6

This question already has an answer here:

I purchased a brand new Royal Enfield Classic 350 yesterday. This morning I rode it to my office (around 20 Km), parked in the basement, and in the evening I started to ride home.

After 10 Km the engine stopped while running, so I pulled over and checked the fuel. I had filled the 2.5 litre tank this morning.

I tried to start again using the self start switch. It was turning over but would not start. The Amp Meter needle was touching the left side of the green area.

I'm unsure what happened to this new bike, so after noticing the engine was very hot I waited for 5-10 minutes and started again. It started, but after 5 km it stopped again. It did the same again after waiting for it to cool. And by repeating this process I got home.

Why is this happening to my brand new bike?

marked as duplicate by RockPaperLizard, Hᴇʀʙɪᴇ, Chenmunka, Pᴀᴜʟsᴛᴇʀ2 engine May 10 '16 at 11:50

This question has been asked before and already has an answer. If those answers do not fully address your question, please ask a new question.

9

The Royal Enfeild is a very old design. The motorcycle is based upon an old British design from World War II and has changed very little over the years. I do not know what type of quality control process the Indian manufacturing of the vehicle has implemented so that is very difficult to asses.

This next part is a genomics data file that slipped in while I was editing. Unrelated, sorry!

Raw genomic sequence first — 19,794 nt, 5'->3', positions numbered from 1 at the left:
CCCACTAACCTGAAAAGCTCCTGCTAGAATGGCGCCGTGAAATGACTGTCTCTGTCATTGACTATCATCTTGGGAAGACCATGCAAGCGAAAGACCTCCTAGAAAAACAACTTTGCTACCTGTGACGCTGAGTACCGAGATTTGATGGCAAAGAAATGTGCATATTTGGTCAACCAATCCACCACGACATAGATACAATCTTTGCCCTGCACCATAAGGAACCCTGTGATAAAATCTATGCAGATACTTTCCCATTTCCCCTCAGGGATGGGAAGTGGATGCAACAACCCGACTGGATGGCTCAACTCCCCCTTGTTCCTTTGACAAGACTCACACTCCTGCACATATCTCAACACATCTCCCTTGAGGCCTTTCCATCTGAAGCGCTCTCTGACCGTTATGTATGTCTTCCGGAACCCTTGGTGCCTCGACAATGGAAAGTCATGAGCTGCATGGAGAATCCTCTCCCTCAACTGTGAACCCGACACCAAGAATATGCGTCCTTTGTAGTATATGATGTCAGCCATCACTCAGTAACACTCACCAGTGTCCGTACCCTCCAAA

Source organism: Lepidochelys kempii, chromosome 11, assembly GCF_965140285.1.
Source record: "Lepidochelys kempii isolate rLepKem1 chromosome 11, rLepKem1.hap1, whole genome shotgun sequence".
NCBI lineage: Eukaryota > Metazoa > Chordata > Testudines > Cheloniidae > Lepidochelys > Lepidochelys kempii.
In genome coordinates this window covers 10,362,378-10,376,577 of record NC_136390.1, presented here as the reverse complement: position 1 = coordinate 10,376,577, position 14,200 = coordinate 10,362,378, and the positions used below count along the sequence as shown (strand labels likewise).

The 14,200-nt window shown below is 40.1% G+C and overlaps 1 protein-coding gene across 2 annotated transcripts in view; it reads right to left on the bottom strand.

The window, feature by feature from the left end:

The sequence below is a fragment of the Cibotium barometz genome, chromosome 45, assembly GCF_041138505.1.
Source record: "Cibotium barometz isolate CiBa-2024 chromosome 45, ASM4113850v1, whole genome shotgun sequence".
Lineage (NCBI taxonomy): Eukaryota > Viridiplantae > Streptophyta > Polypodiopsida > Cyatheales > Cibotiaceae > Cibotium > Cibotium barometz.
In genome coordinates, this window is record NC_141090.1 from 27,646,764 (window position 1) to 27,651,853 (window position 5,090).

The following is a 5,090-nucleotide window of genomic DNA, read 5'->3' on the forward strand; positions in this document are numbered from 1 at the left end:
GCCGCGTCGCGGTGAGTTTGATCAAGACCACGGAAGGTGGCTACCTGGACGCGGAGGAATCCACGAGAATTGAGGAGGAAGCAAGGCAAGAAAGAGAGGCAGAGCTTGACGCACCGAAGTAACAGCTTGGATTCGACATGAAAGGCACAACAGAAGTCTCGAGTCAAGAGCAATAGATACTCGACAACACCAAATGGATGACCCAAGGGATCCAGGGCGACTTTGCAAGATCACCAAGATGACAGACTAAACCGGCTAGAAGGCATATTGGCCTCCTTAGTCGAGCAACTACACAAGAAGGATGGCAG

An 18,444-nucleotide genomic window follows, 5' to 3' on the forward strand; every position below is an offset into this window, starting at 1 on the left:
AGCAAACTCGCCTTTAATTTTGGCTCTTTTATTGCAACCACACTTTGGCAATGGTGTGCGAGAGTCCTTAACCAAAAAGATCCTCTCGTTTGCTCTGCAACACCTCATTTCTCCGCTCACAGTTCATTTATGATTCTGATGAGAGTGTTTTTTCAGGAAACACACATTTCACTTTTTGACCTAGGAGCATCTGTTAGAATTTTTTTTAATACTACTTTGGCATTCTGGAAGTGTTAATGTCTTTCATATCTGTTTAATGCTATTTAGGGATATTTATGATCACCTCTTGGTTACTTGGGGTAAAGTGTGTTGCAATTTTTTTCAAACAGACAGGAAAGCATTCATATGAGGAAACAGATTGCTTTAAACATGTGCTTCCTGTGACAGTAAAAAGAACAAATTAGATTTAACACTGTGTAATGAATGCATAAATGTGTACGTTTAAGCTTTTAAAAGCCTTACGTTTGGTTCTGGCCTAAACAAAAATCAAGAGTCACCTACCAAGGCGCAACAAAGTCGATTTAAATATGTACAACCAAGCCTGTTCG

It sounds like your gas cap vent or your fuel tank vent is clogged

What you are describing is making me think that your fuel tank is not allowing atmospheric pressure into the fuel system.

Your gas tank has a vent that allows the negative or positive pressure out of the system. You may have a kink in your ventilation hose. If the gas tank ventilates to the atmosphere it may have blockage there.

There should be a vent hose that is routed all the way down to the bottom of the motorcycle. It would route behind the engine. This tube cannot be kinked.

Symptoms

The symptoms of kinked fuel line will be stalling after the engine runs for a period of time and consumes fuel in the gas tank. As the fuel is consumed the fuel level will drop in the gas tank. The dropping fuel level would create a negative pressure inside the gas tank. The vacuum would prevent fuel from flowing into the carburetors making the engine stall from being fuel starved.

Find the vent hose, you may need to take the gas tank off the bike, and ensure it is properly routed. If you find a kink in the vent hose, un-kink it and make sure that when the fuel tank goes on the vent hose doesn't get folded in half.

This may not have anything to do with manufacturing quality. It may have something to do with how the bike was assembled.

  • Thanks buddy for you answer, every time I got above problem , I opened the fuel tank lead and shake the motorcycle to see if any blockage on fuel entry , may be this is the reason bike started after that. – Bharav May 9 '16 at 18:09
  • It could be. There is not a lot of information in your post. I may not be correct. I'm just answering from what I have experienced before. Good luck to you and perhaps I am correct. Please feel free to ask more questions if you need more help. Again, good luck and cheers! – DucatiKiller May 9 '16 at 18:12

Not the answer you're looking for? Browse other questions tagged or ask your own question.